First off, let me throw some statistics at you. According to a recent survey, as many as 96% of “unchurched” people are at least somewhat likely to attend a church service if invited by someone with whom they have an established relationship, a friend, coworker, etc. At the same time, only 21% of active church-goers invite anyone to church over the course of a year. In addition, 70% of the unchurched say nobody has ever invited them! And one more statistic from that study: “For the vast majority of the unchurched, the church is still relevant today. Indeed many of them perceive the church to be the most relevant institution in society today.”
Now, let’s do a little math. Our average Sunday attendance is right around 90 and has been for at least the past 10 years. I bet all of you, if you think about it, could think of at least three friends or coworkers, probably more, who don’t attend a Christian church on a regular basis. Some of those, should they accept your invitation, will bring spouses or families. So if we shoot low and assume at least 2/3 will accept the invitation and, on average, bring one additional family member (some are single, but some have kids, so it averages out), that’s 90 x 2/3 x 2 = 120 visitors per year in addition to those who find the church through other means. If half of those friends are willing to come more than once (Don’t stop with the once!), that’s 160 per year. In short, that means we should see, at the very least, an average attendance spike of 3+ visitors per week. Even at that bare minimum rate, we’ll be up to an average attendance of 130 in just 10 years, and that’s not counting any other evangelism programs we implement during that time.
All that said, I firmly believe that many of you have more than 3 unchurched friends. On any given week, about 10% of the town attends a service somewhere. That means that, of your 10 closest friends, 9 are home on Sunday morning, waiting for you to invite them.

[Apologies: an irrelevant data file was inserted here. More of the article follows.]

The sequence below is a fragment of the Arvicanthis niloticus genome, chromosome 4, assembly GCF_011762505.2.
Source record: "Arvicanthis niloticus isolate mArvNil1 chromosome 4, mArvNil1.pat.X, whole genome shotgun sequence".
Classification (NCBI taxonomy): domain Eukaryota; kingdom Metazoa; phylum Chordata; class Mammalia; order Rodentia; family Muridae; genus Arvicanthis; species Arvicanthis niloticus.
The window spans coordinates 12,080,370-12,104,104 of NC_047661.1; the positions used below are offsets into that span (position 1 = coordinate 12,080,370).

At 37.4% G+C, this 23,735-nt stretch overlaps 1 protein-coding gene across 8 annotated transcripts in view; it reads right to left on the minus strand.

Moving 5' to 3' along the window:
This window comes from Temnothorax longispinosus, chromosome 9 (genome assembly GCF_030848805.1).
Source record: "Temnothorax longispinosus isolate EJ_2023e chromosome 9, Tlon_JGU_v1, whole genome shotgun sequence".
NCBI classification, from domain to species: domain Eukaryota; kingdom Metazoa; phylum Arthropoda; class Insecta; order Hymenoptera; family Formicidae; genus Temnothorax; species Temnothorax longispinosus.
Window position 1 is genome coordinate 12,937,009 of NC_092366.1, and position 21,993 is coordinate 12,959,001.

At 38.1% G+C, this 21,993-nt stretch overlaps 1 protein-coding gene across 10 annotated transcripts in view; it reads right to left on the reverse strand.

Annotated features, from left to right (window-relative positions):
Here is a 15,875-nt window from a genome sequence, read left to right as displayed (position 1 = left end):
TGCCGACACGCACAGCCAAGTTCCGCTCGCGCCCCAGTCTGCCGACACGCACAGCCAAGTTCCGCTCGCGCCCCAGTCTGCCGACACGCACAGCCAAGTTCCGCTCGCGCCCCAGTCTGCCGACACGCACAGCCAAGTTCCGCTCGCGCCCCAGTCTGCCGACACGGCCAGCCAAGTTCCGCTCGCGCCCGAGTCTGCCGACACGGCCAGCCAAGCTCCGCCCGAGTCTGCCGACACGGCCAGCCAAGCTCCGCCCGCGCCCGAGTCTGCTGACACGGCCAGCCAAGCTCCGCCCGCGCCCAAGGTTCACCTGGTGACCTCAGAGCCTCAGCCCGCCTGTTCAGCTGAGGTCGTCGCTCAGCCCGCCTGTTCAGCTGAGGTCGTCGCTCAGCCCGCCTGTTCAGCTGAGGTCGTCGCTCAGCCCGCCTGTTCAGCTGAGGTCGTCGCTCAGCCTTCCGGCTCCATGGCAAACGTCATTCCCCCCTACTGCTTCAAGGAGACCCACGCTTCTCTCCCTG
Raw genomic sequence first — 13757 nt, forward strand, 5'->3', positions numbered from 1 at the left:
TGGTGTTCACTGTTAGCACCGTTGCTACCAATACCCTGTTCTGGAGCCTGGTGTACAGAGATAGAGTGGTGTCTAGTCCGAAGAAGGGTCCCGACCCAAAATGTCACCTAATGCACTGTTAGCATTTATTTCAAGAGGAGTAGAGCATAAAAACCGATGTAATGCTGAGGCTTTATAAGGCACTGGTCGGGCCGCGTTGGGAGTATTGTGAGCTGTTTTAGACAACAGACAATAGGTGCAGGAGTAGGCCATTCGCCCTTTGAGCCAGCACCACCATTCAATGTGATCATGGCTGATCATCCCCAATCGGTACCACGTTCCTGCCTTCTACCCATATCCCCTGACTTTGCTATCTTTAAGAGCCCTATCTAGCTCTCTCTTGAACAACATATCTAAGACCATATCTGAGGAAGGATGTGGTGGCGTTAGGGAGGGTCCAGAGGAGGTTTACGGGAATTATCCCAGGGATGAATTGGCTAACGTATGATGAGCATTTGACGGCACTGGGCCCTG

So here’s what I’d like everyone, young and old, adult or child, to do:
- Make a list of all your friends and coworkers with whom you have a personal relationship.
- Cross off anyone that you know attends a Christian church regularly.
- Who’s left? See if you can come up with twelve separate households.
- Write their names on a calendar, one per month. If you have less than 12, just fill in the first part of the year until you run out. Maybe God will provide someone else to be added to the end of the year.
- Each month, make a point of inviting that person. Offer to drive. Kids, ask your parents about having a Saturday night sleepover, then bring your friend to church and Sunday School the next day.
The Fine Print
- Following this will not make you a better Christian. It will not make God love you more. (He couldn’t possibly love you more than He already does.)
- This is not about numbers. In fact, if your friend is a member of a Christian church but just doesn’t attend, if you think they’d be more willing, offer to go to their church with them! This is about bringing people to hear the Gospel so the Holy Spirit can give faith and eternal life to your friend.
- You cannot do anything to create faith in your friend. Only the Holy Spirit does that, but He works through the Gospel, so your job is simply to bring the soil to the seed and watch God make it grow.
- Make sure to answer any questions about what to wear or anything else. Let them know you’ll sit with them and answer any questions they have. Many people don’t come simply because they’re intimidated and worry that they won’t know what to do, so let them know that we put step-by-step directions in everyone’s hands.
- If your friend isn’t comfortable with a service, keep an eye on the church calendar for picnics, movie nights, Bible studies, or other activities to help them connect with a church community and help them see that these are friendly, fun-loving, non-judgmental people.
God has put us here in the middle of a hurting world, and He has given us the Cure. The more we share it, the more our joy increases. May your year be filled with the joy of a life lived as a forgiven and eternal child of God.